American Airlines Wins FAA Approval to Use iPad in Cockpit During All Phases of Flight
September 11, 2012 10:30 AM
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American also wants to equip stewardesses with their own iPads
In December of 2011, American Airlines won
to use the Apple iPad to replace paper manuals pilots carry onboard aircraft. American Airlines today announced that it has become the first carrier to get FAA approval to use the iPad in the cockpit during all phases of flight.
Pilots for the airline will use the iPad to replace the paper-based reference manuals typically carried in flight bags that weigh 35 pounds. American Airlines figures that it will save $1.2 million on fuel across all of its planes each year based on current fuel prices by shaving that weight.
“This is a very exciting and important milestone for all of us at American Airlines as we work to modernize our processes and best meet the needs of our people,” said Captain John Hale, American’s Vice President of Flight.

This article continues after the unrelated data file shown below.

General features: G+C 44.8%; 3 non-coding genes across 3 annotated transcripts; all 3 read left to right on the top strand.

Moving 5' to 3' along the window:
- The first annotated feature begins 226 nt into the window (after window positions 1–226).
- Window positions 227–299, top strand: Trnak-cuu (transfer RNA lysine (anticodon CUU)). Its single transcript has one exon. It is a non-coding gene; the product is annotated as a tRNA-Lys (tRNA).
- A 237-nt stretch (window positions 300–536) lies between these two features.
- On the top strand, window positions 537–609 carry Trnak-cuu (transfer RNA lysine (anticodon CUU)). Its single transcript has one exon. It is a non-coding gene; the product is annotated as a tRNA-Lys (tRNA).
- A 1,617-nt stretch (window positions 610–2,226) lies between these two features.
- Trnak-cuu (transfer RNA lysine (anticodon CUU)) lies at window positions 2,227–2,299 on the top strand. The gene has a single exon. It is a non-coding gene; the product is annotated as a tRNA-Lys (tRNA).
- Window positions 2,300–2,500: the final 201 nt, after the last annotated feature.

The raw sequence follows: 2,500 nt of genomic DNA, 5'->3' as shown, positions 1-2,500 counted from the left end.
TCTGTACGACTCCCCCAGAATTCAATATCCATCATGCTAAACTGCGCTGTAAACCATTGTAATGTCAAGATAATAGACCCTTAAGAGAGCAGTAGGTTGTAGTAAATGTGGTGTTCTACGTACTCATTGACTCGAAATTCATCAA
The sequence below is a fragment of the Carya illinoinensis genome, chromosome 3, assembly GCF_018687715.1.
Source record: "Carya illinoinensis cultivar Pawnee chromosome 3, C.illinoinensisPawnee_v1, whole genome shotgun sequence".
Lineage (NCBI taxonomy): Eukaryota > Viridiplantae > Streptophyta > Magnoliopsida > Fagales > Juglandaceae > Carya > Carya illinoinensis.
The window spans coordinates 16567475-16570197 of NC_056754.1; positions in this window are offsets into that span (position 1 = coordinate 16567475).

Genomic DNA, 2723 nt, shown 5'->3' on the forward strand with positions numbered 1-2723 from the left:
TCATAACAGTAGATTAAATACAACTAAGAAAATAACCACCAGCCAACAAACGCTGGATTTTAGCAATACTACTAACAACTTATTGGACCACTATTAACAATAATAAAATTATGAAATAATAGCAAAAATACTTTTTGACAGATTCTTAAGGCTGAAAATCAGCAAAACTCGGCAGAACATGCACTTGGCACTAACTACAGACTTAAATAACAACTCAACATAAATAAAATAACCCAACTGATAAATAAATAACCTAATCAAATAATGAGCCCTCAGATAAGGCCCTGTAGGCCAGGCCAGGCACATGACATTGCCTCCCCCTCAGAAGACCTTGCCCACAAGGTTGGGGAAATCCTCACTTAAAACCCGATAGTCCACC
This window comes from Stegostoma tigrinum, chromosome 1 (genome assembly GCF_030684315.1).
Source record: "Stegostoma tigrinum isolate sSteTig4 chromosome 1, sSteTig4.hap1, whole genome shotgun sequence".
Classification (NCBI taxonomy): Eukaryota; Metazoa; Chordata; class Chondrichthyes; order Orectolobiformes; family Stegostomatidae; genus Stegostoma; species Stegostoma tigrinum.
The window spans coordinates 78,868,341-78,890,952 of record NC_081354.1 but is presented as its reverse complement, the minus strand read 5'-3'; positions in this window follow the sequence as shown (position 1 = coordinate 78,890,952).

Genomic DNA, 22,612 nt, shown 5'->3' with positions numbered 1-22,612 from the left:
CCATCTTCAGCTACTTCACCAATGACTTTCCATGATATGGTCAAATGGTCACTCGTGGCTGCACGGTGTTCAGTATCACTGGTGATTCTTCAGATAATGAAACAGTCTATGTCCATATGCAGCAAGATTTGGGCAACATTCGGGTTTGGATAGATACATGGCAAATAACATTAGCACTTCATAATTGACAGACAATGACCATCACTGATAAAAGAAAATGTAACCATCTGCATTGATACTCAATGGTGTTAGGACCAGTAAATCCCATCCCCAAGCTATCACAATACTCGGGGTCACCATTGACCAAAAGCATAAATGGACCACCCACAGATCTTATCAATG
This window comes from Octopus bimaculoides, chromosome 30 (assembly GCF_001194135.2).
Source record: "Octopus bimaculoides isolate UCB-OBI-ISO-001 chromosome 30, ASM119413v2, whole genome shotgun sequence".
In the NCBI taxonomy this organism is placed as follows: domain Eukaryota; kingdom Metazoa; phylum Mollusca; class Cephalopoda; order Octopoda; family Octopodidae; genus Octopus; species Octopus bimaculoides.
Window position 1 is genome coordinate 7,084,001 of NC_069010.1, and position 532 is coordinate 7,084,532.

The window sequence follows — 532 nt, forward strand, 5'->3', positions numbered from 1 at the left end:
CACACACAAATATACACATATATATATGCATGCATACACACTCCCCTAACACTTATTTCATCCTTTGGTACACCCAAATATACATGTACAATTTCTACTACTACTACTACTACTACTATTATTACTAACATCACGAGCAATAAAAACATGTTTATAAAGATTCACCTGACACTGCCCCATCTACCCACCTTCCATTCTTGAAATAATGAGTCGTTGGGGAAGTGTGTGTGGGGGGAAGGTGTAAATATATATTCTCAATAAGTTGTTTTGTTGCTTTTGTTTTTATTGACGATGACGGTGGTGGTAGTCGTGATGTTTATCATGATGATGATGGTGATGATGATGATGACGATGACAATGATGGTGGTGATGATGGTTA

[Image Soure: The AirplaneNut]
“With this approval from the FAA, we will be able to use iPad to fully realize the benefits of our Electronic Flight Bag program, including improving the work environment for our pilots, reducing our dependency on paper products and increasing fuel efficiency on our planes. We are equipping our people with the best resources and this will allow our pilots to fly more efficiently.”
American Airlines also notes that it's working on a program that will allow it to provide flight attendants with tablets to allow them to retrieve more information about passengers.
They iPads will roll out across American’s fleet of 777 aircraft beginning this month. The commercial carrier expects to get approval for all aircraft in its fleet by the end of 2012.
American will stop distributing revisions to paper manuals in 2013.
The Next Web
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9/12/2012 3:17:10 AM
So this is supposed to be a 'cost cutting' matter..? What happens if a device becomes non-functional?
Having worked through the 'digital evolution' of record keeping, one fact that can't be avoided is that important analog records still need to be maintained alongside digital records. Digital records only offer increase in 'ease-of-use', not redundancy -- so when the $#!# hits the fan, you'll still need those massive paper tombs as a backup.
I just hope they connect to the 'black-box'.. Just wait until the first plane crashes while the pilot was busy playing Angry Birds.
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